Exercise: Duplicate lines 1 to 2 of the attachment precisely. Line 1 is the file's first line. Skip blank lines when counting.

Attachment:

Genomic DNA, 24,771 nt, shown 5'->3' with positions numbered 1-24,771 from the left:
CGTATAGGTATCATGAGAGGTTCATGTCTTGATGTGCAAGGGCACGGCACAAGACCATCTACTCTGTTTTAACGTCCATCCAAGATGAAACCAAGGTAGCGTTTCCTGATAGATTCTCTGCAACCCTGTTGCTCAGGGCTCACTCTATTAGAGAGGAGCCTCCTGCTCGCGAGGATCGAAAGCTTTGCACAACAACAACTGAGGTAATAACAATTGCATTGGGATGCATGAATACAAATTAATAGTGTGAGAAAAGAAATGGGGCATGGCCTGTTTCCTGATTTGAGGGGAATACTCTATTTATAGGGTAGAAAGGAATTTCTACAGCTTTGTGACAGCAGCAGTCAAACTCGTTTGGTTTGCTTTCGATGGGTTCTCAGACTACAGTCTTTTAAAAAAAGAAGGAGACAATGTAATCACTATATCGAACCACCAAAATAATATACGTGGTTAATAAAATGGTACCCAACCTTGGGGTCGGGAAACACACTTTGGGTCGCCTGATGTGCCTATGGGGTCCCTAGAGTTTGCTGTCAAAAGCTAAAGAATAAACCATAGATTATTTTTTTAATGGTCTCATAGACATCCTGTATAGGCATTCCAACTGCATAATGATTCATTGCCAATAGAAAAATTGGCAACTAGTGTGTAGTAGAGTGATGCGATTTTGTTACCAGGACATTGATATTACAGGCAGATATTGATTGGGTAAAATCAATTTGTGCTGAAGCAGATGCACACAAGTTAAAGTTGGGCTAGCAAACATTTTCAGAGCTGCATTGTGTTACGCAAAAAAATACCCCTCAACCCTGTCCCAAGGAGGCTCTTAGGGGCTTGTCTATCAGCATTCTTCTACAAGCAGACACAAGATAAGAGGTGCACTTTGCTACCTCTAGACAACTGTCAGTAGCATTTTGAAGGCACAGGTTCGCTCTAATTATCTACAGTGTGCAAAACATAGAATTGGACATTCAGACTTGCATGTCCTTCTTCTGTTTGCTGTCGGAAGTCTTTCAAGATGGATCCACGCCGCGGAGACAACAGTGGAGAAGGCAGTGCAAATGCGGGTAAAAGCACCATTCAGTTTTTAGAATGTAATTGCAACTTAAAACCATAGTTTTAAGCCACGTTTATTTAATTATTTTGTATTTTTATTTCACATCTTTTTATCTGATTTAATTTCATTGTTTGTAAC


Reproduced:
Genomic DNA, 24,771 nt, shown 5'->3' with positions numbered 1-24,771 from the left:
CGTATAGGTATCATGAGAGGTTCATGTCTTGATGTGCAAGGGCACGGCACAAGACCATCTACTCTGTTTTAACGTCCATCCAAGATGAAACCAAGGTAGCGTTTCCTGATAGATTCTCTGCAACCCTGTTGCTCAGGGCTCACTCTATTAGAGAGGAGCCTCCTGCTCGCGAGGATCGAAAGCTTTGCACAACAACAACTGAGGTAATAACAATTGCATTGGGATGCATGAATACAAATTAATAGTGTGAGAAAAGAAATGGGGCATGGCCTGTTTCCTGATTTGAGGGGAATACTCTATTTATAGGGTAGAAAGGAATTTCTACAGCTTTGTGACAGCAGCAGTCAAACTCGTTTGGTTTGCTTTCGATGGGTTCTCAGACTACAGTCTTTTAAAAAAAGAAGGAGACAATGTAATCACTATATCGAACCACCAAAATAATATACGTGGTTAATAAAATGGTACCCAACCTTGGGGTCGGGAAACACACTTTGGGTCGCCTGATGTGCCTATGGGGTCCCTAGAGTTTGCTGTCAAAAGCTAAAGAATAAACCATAGATTATTTTTTTAATGGTCTCATAGACATCCTGTATAGGCATTCCAACTGCATAATGATTCATTGCCAATAGAAAAATTGGCAACTAGTGTGTAGTAGAGTGATGCGATTTTGTTACCAGGACATTGATATTACAGGCAGATATTGATTGGGTAAAATCAATTTGTGCTGAAGCAGATGCACACAAGTTAAAGTTGGGCTAGCAAACATTTTCAGAGCTGCATTGTGTTACGCAAAAAAATACCCCTCAACCCTGTCCCAAGGAGGCTCTTAGGGGCTTGTCTATCAGCATTCTTCTACAAGCAGACACAAGATAAGAGGTGCACTTTGCTACCTCTAGACAACTGTCAGTAGCATTTTGAAGGCACAGGTTCGCTCTAATTATCTACAGTGTGCAAAACATAGAATTGGACATTCAGACTTGCATGTCCTTCTTCTGTTTGCTGTCGGAAGTCTTTCAAGATGGATCCACGCCGCGGAGACAACAGTGGAGAAGGCAGTGCAAATGCGGGTAAAAGCACCATTCAGTTTTTAGAATGTAATTGCAACTTAAAACCATAGTTTTAAGCCACGTTTATTTAATTATTTTGTATTTTTATTTCACATCTTTTTATCTGATTTAATTTCATTGTTTGTAAC